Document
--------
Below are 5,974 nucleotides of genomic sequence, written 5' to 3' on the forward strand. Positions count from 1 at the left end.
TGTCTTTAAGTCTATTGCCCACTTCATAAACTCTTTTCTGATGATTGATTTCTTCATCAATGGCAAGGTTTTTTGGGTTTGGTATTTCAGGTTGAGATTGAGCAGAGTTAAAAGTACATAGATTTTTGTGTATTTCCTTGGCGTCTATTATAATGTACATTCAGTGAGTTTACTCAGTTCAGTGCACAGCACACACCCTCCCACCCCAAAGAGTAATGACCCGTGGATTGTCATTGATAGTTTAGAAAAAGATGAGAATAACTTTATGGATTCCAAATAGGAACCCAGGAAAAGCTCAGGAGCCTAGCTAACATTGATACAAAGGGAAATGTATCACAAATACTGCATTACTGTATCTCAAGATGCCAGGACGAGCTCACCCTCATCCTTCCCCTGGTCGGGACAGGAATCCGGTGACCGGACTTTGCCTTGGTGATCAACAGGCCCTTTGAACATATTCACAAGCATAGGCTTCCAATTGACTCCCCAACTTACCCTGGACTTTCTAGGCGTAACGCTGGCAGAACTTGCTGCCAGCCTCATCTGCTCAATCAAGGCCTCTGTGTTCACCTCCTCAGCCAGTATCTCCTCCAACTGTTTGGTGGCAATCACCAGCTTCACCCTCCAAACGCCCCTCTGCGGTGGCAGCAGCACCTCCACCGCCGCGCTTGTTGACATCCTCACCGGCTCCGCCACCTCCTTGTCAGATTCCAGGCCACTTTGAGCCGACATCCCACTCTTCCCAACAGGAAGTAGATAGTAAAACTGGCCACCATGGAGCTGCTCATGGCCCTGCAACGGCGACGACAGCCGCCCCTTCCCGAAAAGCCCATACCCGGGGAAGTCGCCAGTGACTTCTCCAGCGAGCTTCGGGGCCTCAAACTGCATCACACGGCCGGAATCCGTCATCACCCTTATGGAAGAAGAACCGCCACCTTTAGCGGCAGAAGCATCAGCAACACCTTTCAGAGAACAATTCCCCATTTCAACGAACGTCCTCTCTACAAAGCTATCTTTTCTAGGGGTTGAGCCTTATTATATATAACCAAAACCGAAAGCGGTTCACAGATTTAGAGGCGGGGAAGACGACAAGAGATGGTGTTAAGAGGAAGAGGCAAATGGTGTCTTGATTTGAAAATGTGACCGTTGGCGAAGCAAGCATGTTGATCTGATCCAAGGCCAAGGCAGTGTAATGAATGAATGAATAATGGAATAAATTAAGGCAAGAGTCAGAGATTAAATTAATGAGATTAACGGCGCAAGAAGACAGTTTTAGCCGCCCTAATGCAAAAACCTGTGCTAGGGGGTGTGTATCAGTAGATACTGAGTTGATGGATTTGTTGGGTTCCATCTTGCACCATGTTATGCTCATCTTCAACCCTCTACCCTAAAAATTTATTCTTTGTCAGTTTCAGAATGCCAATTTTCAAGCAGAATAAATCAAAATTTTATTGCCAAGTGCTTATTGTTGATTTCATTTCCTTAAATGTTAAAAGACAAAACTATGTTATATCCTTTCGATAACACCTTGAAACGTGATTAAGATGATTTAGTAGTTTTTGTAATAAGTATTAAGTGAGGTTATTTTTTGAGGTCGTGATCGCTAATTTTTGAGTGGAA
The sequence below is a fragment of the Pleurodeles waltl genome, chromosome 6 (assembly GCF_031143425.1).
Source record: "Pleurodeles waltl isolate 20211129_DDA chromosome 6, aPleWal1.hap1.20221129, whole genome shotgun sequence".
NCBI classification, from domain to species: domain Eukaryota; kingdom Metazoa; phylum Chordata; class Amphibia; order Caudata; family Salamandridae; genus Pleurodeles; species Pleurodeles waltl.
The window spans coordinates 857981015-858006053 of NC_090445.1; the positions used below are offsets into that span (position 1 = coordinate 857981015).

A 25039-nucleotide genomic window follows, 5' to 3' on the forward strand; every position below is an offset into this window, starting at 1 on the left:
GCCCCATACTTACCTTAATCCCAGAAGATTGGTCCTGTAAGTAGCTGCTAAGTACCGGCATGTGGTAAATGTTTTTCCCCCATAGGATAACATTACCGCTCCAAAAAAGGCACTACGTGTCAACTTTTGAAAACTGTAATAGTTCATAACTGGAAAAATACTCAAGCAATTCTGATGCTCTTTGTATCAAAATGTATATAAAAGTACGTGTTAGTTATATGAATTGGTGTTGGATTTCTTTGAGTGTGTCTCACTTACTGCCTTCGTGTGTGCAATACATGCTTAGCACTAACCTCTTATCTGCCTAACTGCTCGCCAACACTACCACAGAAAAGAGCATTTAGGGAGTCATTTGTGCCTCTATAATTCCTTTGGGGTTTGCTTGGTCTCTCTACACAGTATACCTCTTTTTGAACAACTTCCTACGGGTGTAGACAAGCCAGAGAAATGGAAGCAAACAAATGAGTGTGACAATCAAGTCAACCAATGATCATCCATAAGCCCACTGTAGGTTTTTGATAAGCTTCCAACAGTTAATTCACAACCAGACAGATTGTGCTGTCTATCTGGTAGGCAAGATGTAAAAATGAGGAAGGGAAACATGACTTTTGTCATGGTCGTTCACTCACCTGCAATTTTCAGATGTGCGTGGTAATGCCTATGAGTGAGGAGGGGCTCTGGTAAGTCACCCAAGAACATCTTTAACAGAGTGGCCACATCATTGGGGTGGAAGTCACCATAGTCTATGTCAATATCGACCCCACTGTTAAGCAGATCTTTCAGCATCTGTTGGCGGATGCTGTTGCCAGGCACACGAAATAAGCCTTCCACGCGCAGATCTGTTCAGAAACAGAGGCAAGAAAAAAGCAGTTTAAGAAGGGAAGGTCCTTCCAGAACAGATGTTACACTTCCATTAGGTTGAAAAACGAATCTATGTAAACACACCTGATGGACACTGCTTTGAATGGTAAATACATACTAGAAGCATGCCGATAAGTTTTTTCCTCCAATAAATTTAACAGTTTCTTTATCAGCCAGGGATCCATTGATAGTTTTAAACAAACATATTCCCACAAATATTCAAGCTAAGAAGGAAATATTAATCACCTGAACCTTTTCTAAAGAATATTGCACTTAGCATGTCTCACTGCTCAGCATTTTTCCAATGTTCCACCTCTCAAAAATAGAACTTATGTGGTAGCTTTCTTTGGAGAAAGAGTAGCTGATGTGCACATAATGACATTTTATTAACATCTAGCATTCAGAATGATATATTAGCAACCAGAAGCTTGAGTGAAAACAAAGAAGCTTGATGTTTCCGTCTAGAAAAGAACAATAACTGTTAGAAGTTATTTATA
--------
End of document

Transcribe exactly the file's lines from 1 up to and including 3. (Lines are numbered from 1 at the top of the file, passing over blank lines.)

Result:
Below are 5,974 nucleotides of genomic sequence, written 5' to 3' on the forward strand. Positions count from 1 at the left end.
TGTCTTTAAGTCTATTGCCCACTTCATAAACTCTTTTCTGATGATTGATTTCTTCATCAATGGCAAGGTTTTTTGGGTTTGGTATTTCAGGTTGAGATTGAGCAGAGTTAAAAGTACATAGATTTTTGTGTATTTCCTTGGCGTCTATTATAATGTACATTCAGTGAGTTTACTCAGTTCAGTGCACAGCACACACCCTCCCACCCCAAAGAGTAATGACCCGTGGATTGTCATTGATAGTTTAGAAAAAGATGAGAATAACTTTATGGATTCCAAATAGGAACCCAGGAAAAGCTCAGGAGCCTAGCTAACATTGATACAAAGGGAAATGTATCACAAATACTGCATTACTGTATCTCAAGATGCCAGGACGAGCTCACCCTCATCCTTCCCCTGGTCGGGACAGGAATCCGGTGACCGGACTTTGCCTTGGTGATCAACAGGCCCTTTGAACATATTCACAAGCATAGGCTTCCAATTGACTCCCCAACTTACCCTGGACTTTCTAGGCGTAACGCTGGCAGAACTTGCTGCCAGCCTCATCTGCTCAATCAAGGCCTCTGTGTTCACCTCCTCAGCCAGTATCTCCTCCAACTGTTTGGTGGCAATCACCAGCTTCACCCTCCAAACGCCCCTCTGCGGTGGCAGCAGCACCTCCACCGCCGCGCTTGTTGACATCCTCACCGGCTCCGCCACCTCCTTGTCAGATTCCAGGCCACTTTGAGCCGACATCCCACTCTTCCCAACAGGAAGTAGATAGTAAAACTGGCCACCATGGAGCTGCTCATGGCCCTGCAACGGCGACGACAGCCGCCCCTTCCCGAAAAGCCCATACCCGGGGAAGTCGCCAGTGACTTCTCCAGCGAGCTTCGGGGCCTCAAACTGCATCACACGGCCGGAATCCGTCATCACCCTTATGGAAGAAGAACCGCCACCTTTAGCGGCAGAAGCATCAGCAACACCTTTCAGAGAACAATTCCCCATTTCAACGAACGTCCTCTCTACAAAGCTATCTTTTCTAGGGGTTGAGCCTTATTATATATAACCAAAACCGAAAGCGGTTCACAGATTTAGAGGCGGGGAAGACGACAAGAGATGGTGTTAAGAGGAAGAGGCAAATGGTGTCTTGATTTGAAAATGTGACCGTTGGCGAAGCAAGCATGTTGATCTGATCCAAGGCCAAGGCAGTGTAATGAATGAATGAATAATGGAATAAATTAAGGCAAGAGTCAGAGATTAAATTAATGAGATTAACGGCGCAAGAAGACAGTTTTAGCCGCCCTAATGCAAAAACCTGTGCTAGGGGGTGTGTATCAGTAGATACTGAGTTGATGGATTTGTTGGGTTCCATCTTGCACCATGTTATGCTCATCTTCAACCCTCTACCCTAAAAATTTATTCTTTGTCAGTTTCAGAATGCCAATTTTCAAGCAGAATAAATCAAAATTTTATTGCCAAGTGCTTATTGTTGATTTCATTTCCTTAAATGTTAAAAGACAAAACTATGTTATATCCTTTCGATAACACCTTGAAACGTGATTAAGATGATTTAGTAGTTTTTGTAATAAGTATTAAGTGAGGTTATTTTTTGAGGTCGTGATCGCTAATTTTTGAGTGGAA
The sequence below is a fragment of the Pleurodeles waltl genome, chromosome 6 (assembly GCF_031143425.1).